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  15. Simon A

    Simon A Arrr!

    Same here. National Video in the 80's. Perfect job for a teenager at the time. Some of our evening customers complained because we'd play Eddie Murphy's Delirious all the time. :D
     
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  16. eric777

    eric777 Astral Projectionist

    Location:
    Tennessee
    Yeah, it was a great job. I worked at a store called Movie Mart in 1992. I really miss that store.
     
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  17. Dude111

    Dude111 An Awesome Dude

    Location:
    USA
    Ya dont understand buddy... Those rewinders DO NOT SLOW DOWN so when the tape reached the spool IT WAS FULL SPEED and a lot of times the tape is knocked off the spool!!

    I have gotton some tapes off ebay where the tape was off the spool cause they used one of these things..... I had to open the cartrisge and re-attach the tape to the spool.. (A couple times I had to transfer it to a new shell)


    Not a good thing using these things,they are horrible....... If one cares about thier tapes and how beautiful they are,they wont use one!!
     
  18. Anthology123

    Anthology123 Senior Member

    I still have 3 Sony VCRs of different years. The middle one had a nice feature of starting the rewind at a slow speed for the first 10 seconds, then sped up the speed to much faster, then slowing it down to the last minute before coming to a gentle stop. I did own a winder, but after buying this certain mode Sony VCR, all my rewinds were done there.
     
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  19. 201k

    201k Active Member

    Location:
    Helsinki
    Used mine all the time back in the day. Saved a ton of time and helped to avoid rewind fees.
     
  20. Chris DeVoe

    Chris DeVoe 3 months since last false death report!

    I still have several VHS decks for dumping video to YouTube and DVD. I can get prime Sony and Mitsubishi S-VHS decks for $5 at estate sales. The trick to getting great quality captures is owning an external Time Base Corrector.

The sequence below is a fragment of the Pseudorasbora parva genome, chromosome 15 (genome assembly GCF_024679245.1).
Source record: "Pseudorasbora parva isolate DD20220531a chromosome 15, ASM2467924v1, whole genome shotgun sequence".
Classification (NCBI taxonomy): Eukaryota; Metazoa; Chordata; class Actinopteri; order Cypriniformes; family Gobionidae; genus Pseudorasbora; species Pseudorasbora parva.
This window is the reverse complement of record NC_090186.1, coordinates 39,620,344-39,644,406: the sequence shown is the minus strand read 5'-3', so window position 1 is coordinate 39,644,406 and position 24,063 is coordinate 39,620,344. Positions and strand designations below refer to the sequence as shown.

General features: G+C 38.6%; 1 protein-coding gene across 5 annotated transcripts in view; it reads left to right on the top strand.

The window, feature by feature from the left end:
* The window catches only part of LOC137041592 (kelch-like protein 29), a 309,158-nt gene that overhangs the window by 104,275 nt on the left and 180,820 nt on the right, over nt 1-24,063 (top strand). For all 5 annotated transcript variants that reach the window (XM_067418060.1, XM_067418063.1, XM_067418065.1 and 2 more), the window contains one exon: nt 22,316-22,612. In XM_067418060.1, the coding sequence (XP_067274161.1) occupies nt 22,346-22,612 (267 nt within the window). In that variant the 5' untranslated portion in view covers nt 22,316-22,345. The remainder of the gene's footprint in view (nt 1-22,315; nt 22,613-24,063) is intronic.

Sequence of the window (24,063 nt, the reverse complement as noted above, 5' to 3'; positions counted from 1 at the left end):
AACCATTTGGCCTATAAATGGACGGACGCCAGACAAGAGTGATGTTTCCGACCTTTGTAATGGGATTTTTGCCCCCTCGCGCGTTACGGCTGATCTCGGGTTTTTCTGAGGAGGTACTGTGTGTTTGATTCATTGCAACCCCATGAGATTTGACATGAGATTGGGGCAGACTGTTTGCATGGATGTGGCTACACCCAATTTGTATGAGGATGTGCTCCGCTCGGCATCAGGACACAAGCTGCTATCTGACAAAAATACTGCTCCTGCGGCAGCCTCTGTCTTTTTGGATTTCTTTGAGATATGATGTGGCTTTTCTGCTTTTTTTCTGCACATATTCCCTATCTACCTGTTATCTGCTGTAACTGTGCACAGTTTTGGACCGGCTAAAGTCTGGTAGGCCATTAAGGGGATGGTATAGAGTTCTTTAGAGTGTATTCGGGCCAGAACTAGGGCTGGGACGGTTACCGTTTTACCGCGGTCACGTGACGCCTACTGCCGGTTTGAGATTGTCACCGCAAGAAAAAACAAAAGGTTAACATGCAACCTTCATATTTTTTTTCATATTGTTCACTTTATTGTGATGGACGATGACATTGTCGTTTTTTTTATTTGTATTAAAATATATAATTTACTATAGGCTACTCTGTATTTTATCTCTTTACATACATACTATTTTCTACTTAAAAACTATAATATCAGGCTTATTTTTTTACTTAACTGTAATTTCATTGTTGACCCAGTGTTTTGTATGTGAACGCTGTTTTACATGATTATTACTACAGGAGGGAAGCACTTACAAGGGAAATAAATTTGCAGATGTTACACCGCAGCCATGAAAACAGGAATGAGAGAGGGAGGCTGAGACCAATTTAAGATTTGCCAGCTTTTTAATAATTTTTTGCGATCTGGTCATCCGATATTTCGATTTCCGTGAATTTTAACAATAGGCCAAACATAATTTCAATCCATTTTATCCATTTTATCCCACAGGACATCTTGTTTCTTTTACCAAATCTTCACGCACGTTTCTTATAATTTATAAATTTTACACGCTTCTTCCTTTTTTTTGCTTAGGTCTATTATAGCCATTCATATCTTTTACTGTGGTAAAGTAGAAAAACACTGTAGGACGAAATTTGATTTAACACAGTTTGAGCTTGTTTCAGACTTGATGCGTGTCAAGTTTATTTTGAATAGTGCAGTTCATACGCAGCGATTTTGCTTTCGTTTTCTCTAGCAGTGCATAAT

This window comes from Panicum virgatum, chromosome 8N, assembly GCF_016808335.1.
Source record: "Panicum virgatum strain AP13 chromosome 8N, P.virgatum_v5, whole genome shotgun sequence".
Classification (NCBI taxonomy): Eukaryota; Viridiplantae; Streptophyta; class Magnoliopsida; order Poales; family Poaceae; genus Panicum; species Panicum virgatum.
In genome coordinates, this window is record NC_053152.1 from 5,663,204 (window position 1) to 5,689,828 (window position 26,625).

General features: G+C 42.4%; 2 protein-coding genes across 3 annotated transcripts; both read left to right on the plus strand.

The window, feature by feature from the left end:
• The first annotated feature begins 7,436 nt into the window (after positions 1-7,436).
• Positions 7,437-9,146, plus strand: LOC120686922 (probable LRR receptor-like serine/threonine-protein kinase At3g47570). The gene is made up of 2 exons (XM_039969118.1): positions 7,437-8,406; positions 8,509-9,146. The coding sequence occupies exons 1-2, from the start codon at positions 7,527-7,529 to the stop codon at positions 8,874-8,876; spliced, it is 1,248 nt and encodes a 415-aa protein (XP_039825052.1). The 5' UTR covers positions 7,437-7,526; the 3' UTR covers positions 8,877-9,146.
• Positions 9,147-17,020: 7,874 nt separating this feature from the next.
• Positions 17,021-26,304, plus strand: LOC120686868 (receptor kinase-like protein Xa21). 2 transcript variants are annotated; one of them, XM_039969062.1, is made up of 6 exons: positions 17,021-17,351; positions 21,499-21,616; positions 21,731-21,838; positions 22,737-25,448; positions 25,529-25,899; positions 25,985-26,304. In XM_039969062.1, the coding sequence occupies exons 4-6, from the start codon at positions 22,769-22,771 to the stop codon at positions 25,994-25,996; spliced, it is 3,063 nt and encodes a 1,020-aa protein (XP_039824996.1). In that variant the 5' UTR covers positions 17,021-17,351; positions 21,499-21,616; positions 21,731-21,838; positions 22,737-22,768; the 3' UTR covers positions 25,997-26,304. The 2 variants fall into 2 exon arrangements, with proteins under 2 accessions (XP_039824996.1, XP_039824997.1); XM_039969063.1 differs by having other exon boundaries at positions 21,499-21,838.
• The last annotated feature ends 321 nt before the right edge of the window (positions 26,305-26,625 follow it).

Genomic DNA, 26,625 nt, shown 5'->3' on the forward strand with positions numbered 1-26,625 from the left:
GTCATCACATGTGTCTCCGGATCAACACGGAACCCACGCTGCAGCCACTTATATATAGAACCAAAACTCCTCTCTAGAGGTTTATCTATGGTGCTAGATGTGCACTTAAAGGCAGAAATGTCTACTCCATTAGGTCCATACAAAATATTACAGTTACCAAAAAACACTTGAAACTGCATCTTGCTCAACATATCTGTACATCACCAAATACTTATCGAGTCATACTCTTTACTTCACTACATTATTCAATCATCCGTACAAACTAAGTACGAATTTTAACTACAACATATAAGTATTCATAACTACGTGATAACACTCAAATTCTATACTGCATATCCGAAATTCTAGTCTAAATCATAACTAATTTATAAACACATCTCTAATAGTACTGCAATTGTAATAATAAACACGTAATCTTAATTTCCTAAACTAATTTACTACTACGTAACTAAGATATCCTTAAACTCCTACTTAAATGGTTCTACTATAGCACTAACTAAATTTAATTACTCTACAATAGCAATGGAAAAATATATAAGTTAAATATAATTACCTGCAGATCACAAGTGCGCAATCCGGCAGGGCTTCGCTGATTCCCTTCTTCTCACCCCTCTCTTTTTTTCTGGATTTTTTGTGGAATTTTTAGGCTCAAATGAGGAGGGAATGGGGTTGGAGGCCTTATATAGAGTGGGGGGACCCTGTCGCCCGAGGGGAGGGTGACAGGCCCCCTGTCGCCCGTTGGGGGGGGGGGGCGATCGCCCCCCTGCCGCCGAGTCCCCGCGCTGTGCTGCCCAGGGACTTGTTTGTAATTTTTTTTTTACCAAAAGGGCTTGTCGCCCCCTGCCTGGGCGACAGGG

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  21. Yes, rewinders were hard on tapes. VHS tapes were not intended to hit the end of the spool at full speed to a dead stop.

    Good mid and later 80s VHS decks (Panasonic, JVC, Hitachi) had the start slow, speed up, slow down mechanism that saved the tapes and the drive mechanisms were much better than the other brands.

    Source: me - I worked on them in college.

    As Chris DeVoe mentioned, poor tape quality, age, and stretching (thanks to rewinders!) require a time base corrector to transfer to digital.
     
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  22. Khaki F

    Khaki F Forum Resident

    Location:
    Kenosha, WI. USA
    I never worried about wear and tear on my VCR's due to rewinding, but it sure was a pita to wait for the tapes to rewind when you had people over and had rented multiple titles for the evening so no, not snake oil... a useful device.

    What *was* snake oil, were the head cleaning cassette kits. They used all manner of solvents, didn't clean the heads very well, and whatever was in that chemical concoction would usually attract particles to the heads more rapidly after use, further gumming up the works so to speak. It was easier, cleaner, and more efficient to just remove the VCR lid and clean the heads (carefully) with ordinary Q-Tips dipped in rubbing alcohol. I know some of the purists will be all over me for that, mentioning special swabs and purer alcohol but hey... it worked.
     
  23. daglesj

    daglesj Forum Resident

    Location:
    Norfolk, UK
    I had one towards the end of my VHS life. I used it occasionally. I didn't rent tapes by that point so it was my own issue if I hadn't rewound it.

    Worth having.

    The problem with VCRs like all tech is that the one you bought in 1980 weighed 20kg and was 90% steel. The last one you bought in 2001 was 3kg and 90% plastic.

    The last VCR I bought was a Mitsubishi in 1996 iirc.
     
  24. PaulKTF

    PaulKTF Senior Member

    Location:
    USA
    Looking at this again, it's obviously a Photoshop job (albeit a pretty funny one). :)
     
  25. Dream On

    Dream On Forum Resident

    Location:
    Canada
    Now that would be snake oil, lol!

    I bet you could sell a vinyl record rewinder to some folks today. Maybe call it the Crosby Record Rewinder, to avoid a lawsuit, but aim it at the correct target market.

    I don't see how a VHS rewinder could be considered snake oil; wrong choice of terms perhaps? True, they definitely were not a requirement to watching VHS tapes, but that doesn't make them a scam. They definitely did save wear and tear on VCR's, given that they all had moving parts, especially if used frequently. Plus the benefit that people have mentioned about being able to simply watch the next tape immediately.